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Let games begin in Pittsburgh-Cleveland

I’m sleep deprived. And while I enjoy my new job, I try not to work all nighters at it. No, I have been losing sleep over the last two weeks because I love watching the Olympics, and to do so live. The last three Olympics, two winter games and one summer, have been hosted by Northern Asian cities. While that is certainly reflective of the region’s rising prominence, it is going to be good for viewership in the U.S. when the games next go to Europe (Paris and Milan / Cortina, respectively). It’ll certainly be good for my sleep patterns.

Regarding the Milan-Cortina Winter Olympics planned for 2026, it was brave and realistic for two cities in Italy to share in the hosting. Of course, for winter games both a city centre being utilized and a mountain region is not new, in fact these Beijing games are doing similar. But this sharing in the planning, logistics and expense had me thinking — what is stopping a region like Cleveland-Pittsburgh from bidding on hosting a forthcoming summer games? I actually think nothing is.

Hosting an Olympics is a very expensive proposition. In fact the Los Angeles Summer Olympics for 2028 has an operating budget of nearly $7 billion. And LA won in part due to many stadiums and facilities are already built. In context, $7 billion is roughly 1 percent of LA’s annual GDP. That same amount would be closer to 3 percent of the two cities’ combined GDP. But where LA and the Cleveland-Pittsburgh region are alike are in having significant corporate headquarters, foundations, and strong support from their state’s capitals. LA pledges the private sector will support their games, and I suspect similar could happen in NE Ohio and SW Pennsylvania.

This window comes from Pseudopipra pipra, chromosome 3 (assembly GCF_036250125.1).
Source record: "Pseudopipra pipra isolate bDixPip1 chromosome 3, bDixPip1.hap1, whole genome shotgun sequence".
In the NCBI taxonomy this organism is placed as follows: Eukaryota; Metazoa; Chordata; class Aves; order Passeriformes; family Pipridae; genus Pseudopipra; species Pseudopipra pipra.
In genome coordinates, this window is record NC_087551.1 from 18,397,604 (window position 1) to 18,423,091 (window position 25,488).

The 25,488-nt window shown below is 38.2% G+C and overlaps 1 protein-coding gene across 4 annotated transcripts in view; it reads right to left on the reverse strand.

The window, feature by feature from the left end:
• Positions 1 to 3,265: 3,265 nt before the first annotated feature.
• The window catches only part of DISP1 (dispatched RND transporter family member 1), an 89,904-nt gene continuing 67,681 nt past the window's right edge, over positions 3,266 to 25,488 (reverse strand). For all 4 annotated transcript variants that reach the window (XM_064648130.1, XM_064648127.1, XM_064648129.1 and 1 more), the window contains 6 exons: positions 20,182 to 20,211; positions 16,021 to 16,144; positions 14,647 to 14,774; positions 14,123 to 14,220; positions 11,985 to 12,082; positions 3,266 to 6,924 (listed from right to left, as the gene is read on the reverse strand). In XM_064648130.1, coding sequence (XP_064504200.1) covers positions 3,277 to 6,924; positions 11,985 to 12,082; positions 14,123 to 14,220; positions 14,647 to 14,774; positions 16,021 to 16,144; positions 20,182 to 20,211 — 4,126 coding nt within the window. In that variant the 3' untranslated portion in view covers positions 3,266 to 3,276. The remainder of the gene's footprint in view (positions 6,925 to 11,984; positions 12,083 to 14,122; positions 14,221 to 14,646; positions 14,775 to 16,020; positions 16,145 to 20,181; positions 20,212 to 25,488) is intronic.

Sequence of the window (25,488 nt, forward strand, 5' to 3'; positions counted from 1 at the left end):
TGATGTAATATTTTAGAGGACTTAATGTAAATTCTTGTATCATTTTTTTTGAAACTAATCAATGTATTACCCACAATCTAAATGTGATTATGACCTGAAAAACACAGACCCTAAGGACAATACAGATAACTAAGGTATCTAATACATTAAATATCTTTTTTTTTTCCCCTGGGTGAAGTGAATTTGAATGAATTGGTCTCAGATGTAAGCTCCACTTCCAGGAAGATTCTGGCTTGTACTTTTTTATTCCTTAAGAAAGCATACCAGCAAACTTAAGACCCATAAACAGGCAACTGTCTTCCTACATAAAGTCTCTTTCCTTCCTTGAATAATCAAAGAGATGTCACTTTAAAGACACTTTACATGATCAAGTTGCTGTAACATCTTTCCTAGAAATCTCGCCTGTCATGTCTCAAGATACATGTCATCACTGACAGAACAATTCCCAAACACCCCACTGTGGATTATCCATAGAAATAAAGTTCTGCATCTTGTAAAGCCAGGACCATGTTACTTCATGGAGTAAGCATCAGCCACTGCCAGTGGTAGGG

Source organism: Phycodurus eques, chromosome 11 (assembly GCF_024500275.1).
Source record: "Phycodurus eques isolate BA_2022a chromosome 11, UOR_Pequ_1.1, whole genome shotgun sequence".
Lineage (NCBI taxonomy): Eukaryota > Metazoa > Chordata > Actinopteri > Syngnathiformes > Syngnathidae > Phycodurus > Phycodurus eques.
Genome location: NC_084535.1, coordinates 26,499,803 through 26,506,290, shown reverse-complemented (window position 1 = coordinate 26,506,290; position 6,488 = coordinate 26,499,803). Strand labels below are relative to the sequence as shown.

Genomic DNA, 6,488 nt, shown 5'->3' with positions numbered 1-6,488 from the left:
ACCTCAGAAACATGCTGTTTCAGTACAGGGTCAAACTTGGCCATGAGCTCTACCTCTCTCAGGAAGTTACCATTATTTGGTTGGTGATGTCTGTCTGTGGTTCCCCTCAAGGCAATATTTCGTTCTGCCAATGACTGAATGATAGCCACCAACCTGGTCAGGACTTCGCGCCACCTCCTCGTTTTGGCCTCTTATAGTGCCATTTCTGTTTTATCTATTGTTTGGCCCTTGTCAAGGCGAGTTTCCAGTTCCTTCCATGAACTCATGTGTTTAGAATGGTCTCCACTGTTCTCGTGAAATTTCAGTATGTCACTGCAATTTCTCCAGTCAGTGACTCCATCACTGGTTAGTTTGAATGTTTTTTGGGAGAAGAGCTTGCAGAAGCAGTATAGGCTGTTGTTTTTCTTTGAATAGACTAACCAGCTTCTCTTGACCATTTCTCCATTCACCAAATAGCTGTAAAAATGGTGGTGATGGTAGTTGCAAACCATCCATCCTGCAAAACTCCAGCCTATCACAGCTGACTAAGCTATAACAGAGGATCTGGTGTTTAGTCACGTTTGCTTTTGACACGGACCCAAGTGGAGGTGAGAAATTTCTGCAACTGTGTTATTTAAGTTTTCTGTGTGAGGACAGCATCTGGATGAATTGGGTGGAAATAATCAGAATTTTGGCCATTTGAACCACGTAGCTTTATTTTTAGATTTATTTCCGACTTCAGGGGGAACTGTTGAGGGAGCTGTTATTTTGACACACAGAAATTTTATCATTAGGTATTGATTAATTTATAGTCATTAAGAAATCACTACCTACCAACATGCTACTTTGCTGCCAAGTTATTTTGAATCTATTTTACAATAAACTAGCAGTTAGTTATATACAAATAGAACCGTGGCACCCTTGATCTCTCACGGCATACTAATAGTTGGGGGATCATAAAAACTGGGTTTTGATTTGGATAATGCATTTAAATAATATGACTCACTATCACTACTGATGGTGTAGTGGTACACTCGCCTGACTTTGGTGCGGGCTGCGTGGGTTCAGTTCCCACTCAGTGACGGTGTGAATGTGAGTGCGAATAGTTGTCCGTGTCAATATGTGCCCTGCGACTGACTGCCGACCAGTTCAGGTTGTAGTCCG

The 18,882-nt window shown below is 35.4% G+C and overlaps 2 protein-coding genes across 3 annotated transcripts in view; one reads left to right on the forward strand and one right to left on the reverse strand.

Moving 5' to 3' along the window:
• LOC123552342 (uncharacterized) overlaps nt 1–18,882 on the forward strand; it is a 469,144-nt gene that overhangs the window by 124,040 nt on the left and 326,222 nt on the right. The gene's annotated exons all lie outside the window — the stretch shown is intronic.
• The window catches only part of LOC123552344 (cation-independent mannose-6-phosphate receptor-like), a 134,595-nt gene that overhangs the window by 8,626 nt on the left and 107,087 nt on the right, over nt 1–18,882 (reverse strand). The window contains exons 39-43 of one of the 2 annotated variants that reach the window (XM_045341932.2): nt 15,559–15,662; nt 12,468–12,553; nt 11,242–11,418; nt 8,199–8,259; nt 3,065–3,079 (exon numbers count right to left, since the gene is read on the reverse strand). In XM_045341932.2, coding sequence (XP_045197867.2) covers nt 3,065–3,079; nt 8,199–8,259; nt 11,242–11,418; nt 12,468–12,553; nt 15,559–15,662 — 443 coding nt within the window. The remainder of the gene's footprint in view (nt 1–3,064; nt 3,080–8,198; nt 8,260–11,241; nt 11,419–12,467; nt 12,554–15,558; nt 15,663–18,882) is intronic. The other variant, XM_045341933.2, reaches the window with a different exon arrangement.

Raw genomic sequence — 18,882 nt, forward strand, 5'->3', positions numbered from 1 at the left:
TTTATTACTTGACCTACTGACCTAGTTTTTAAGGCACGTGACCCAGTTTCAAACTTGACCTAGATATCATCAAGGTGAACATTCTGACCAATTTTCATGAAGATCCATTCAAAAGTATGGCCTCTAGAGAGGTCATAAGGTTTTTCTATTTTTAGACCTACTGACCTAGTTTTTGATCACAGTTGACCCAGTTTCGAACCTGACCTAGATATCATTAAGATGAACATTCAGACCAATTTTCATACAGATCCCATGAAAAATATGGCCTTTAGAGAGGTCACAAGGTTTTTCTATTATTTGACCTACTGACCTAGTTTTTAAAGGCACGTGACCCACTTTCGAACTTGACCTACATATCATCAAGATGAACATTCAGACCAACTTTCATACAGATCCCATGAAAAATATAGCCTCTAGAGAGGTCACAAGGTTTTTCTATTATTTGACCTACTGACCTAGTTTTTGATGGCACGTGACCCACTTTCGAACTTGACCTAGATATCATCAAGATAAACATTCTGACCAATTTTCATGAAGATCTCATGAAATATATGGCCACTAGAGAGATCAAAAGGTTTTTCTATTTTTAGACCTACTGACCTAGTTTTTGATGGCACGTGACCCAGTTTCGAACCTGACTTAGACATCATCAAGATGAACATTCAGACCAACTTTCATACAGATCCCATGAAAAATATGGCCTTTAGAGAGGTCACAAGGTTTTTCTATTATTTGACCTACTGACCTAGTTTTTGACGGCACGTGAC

In the past, the International Olympic Committee, or IOC, used to award a city based on what transformation would be undertaken for the betterment of the people of the region. In Pittsburgh-Cleveland, the biggest need would be transportation interconnectivity. The timing couldn’t be better. In Ohio, there is excitement over proposed rail service connecting ‘the three Cs’ — Cleveland, Columbus and Cincinnati. But the reality is Cleveland’s regional economy is not connected to the other two. But it IS connected to Akron’s, Erie’s, Youngstown’s and Pittsburgh’s. This super region has similar industries, cultures, and vibrancy.

In fact the federal government recognized this connection in 2012 when President Obama awarded the region an innovation hub for additive manufacturing (located in Youngstown, by the way). The region has beautiful stadiums and arenas to host summer games. Why not host boxing at the Covelli Centre (a must!), archery at Wean Park, rugby at Stambaugh Stadium and softball at Eastwood Field?

Before regional leaders burn the midnight oil preparing its bid, an exploratory committee should be formed to ask if it’s worth pursuing. If it is, I’m confident the Organizing Committee would be populated with so many of the region’s great leaders — especially no-nonsense, practical Midwest business leaders, that a bid can be made with transparency, efficient use of private sector funds and done so in a way to benefit the people of the region for decades. To witnessing colorful sailboats racing on Lake Erie, to the thrill of seeing equestrian events in the foothills of Pennsylvania, the region would shine for the world to see.

Not long after you read this, the cauldron in Beijing will be extinguished and we’ll await for the world to come together once again in Paris in 2024. I think the exercise of considering whether to bid for the games can be another unique way for the region to come together and form a greater unified identity. Of course the question remains: which city would host the Opening Ceremony and which the Closing Ceremony? I say in the NFL season that coincides with the bidding, whichever team has the best record at the end of the season, the Browns or the Steelers, gets to host the Opening Ceremony. That should liven things up a bit. Let the games begin!

Eric Planey is a native of the Mahoning Valley, and is currently a clean technology executive living in the Hudson Valley of New York with his wife Jakyung.

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